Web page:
Level 12

You are totally right and I even meant to dive into your point. Becoming "the boss" impacts how you interact with the team socially. I never expected that on the first go around! Let's just say for now that having to manage or discipline what were formerly peers, is not for the faint of heart. It takes a little bit of steel and a lot of finesse.

Thanks for highlighting this point. It's a really important one to make note of!

Level 12

I'm happy to have helped! Make sure to check out alang​s response below. They make excellent points that adds to the conversation.

MVP
MVP

Gotta say, the step to mgmt isn't that bad and for me at least has been better suited to my style.

I'm a generalist that enjoys being very specific for many things, but going to mgmt has meant my skill at being able to see the much larger picture and include business needs along with the geek has meant I can now influence much more.

Overall - a pretty darned good move.

Level 12

Congratulations on the successful move!

Level 14

Made the move several years back.... Here are some observations of how to keep some order in your own universe....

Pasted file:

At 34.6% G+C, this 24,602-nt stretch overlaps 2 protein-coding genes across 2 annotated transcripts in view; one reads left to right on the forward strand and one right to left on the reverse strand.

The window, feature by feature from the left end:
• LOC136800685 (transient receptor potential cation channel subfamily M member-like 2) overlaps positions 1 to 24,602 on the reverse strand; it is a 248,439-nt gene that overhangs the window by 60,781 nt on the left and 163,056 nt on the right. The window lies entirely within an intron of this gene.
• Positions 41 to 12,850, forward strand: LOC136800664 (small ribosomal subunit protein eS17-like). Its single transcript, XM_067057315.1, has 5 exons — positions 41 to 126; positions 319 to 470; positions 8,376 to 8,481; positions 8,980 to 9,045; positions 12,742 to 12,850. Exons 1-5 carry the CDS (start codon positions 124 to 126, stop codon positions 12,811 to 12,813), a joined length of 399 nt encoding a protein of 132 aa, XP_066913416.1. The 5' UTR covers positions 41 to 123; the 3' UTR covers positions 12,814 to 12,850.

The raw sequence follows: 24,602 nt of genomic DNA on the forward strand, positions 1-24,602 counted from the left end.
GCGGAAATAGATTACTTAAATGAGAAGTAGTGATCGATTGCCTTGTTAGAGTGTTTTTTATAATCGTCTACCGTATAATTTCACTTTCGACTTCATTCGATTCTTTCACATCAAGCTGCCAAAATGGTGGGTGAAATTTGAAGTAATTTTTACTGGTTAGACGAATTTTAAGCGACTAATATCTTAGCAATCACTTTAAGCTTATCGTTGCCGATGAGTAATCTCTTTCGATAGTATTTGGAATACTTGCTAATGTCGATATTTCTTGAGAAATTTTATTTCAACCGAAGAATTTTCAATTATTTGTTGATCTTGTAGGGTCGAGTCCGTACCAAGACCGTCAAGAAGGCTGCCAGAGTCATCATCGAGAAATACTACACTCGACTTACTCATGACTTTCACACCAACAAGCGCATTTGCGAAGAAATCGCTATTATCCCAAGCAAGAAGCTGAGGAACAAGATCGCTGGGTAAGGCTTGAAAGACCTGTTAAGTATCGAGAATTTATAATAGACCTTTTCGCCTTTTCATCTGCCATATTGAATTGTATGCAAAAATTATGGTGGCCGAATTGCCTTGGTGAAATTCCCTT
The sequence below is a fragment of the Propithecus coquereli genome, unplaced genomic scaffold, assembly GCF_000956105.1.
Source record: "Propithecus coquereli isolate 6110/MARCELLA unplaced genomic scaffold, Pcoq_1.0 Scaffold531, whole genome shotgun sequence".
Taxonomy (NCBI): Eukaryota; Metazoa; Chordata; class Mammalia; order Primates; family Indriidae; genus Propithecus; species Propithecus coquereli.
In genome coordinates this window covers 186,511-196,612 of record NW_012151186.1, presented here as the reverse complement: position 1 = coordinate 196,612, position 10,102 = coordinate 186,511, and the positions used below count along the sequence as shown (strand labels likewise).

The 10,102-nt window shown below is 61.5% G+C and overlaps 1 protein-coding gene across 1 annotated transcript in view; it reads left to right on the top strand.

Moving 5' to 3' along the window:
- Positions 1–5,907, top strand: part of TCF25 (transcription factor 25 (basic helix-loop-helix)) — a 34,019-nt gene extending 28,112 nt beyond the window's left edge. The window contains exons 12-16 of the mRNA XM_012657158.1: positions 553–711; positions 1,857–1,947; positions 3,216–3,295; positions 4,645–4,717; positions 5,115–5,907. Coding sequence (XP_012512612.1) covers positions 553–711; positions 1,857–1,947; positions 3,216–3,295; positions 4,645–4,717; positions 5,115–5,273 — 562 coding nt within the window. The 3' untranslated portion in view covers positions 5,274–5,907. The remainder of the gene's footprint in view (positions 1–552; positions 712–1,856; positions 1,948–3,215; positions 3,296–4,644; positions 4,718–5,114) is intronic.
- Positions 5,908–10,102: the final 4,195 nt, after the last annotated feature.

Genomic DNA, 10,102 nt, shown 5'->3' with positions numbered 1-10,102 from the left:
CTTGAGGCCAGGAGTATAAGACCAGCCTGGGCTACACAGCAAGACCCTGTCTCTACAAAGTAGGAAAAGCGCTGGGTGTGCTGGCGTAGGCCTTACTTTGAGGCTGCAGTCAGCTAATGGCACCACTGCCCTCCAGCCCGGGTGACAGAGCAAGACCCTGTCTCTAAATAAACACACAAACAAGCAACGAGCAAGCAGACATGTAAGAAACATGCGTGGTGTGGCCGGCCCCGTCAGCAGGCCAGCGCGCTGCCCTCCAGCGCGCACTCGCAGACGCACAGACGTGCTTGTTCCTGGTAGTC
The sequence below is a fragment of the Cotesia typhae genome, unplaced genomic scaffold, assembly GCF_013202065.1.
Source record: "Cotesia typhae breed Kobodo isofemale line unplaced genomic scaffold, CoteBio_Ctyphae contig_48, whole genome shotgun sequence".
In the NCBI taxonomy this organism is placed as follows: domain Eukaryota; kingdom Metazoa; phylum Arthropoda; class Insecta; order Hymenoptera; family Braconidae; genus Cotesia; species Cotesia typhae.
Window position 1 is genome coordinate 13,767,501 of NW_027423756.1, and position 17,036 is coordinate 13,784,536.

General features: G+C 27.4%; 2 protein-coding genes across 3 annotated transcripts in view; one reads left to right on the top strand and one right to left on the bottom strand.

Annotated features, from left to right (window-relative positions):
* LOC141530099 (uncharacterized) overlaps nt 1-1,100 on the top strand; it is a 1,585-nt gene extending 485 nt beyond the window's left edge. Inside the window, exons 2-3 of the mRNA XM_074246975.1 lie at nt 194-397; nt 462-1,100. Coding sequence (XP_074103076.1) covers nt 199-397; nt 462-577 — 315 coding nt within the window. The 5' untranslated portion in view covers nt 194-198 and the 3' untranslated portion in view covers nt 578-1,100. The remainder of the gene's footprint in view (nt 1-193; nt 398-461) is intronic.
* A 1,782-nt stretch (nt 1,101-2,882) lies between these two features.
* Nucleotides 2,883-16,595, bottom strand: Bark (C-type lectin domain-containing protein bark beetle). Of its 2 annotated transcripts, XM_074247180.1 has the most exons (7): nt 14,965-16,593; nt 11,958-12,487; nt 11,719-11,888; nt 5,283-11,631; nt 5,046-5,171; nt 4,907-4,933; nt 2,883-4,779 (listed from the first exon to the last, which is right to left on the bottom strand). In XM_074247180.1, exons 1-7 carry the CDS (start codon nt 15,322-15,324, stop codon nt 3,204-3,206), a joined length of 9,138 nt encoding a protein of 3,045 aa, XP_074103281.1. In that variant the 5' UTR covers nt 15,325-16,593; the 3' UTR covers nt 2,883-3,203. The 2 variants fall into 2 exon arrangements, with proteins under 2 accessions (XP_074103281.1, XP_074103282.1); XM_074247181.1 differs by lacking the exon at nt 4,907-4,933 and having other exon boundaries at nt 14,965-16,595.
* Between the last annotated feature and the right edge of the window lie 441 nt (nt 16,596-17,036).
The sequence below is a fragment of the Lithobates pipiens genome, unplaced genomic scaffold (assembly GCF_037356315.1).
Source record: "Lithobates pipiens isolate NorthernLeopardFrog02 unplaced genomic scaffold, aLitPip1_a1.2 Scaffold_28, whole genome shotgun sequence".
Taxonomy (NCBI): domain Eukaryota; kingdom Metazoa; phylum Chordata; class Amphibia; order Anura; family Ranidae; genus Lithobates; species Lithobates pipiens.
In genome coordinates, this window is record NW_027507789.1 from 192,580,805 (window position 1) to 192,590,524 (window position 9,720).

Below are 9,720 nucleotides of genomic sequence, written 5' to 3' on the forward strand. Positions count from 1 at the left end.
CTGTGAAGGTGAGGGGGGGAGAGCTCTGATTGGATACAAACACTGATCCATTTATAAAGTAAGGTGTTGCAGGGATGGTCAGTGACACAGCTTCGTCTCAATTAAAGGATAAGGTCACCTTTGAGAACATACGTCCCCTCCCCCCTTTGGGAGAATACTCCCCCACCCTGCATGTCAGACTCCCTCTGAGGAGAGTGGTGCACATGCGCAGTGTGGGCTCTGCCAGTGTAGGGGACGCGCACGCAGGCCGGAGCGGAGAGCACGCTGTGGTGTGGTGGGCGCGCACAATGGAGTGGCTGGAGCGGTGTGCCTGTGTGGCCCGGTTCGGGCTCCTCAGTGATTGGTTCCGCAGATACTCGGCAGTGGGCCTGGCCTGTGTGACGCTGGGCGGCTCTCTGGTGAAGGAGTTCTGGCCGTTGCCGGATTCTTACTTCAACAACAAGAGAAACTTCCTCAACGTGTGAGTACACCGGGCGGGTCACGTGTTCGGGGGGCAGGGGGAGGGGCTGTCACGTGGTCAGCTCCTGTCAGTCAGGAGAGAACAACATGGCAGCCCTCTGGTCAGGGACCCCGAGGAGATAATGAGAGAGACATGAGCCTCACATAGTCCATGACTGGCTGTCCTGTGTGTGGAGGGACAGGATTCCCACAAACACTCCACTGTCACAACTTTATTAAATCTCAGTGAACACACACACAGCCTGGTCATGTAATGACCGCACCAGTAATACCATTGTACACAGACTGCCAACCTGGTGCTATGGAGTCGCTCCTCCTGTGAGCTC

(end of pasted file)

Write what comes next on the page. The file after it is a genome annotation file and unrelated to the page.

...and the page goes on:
1. Hire and promote smart people.

2. Be a good BS umbrella for your team.

3. Try hard to stay up to date... be ready to fall behind a bit.. it happens.

4. If you manage former co-workers be prepared for the change... sometimes it's easy, most times not so much.

5. It's not about the technology itself. It's about how the technology helps the business.

6. LISTEN!

7. Help your people communicate!

8. Say thanks to your team, you succeed as a manager BECAUSE of them!

9. Find alternate ways to recognize and reward your team.

10. Be true to yourself.

Sometimes sweating the petty things can make for consistent and positive outcomes.

"Five things to ask yourself . . . "

  1. How in love with . . .
  2. How confident . . .
  3. Do your thoughts . . .
  4. How thick . . .
  5. From what do you derive . . .
  6. Is Management for  . . .
Level 14

Meant to comment earlier... Excellent article scott.driver

Sometimes mentors are needed but are lacking.... But in the end the right fit is what matters most.

Level 12

HA! I’ve been waiting for someone to point that out all day!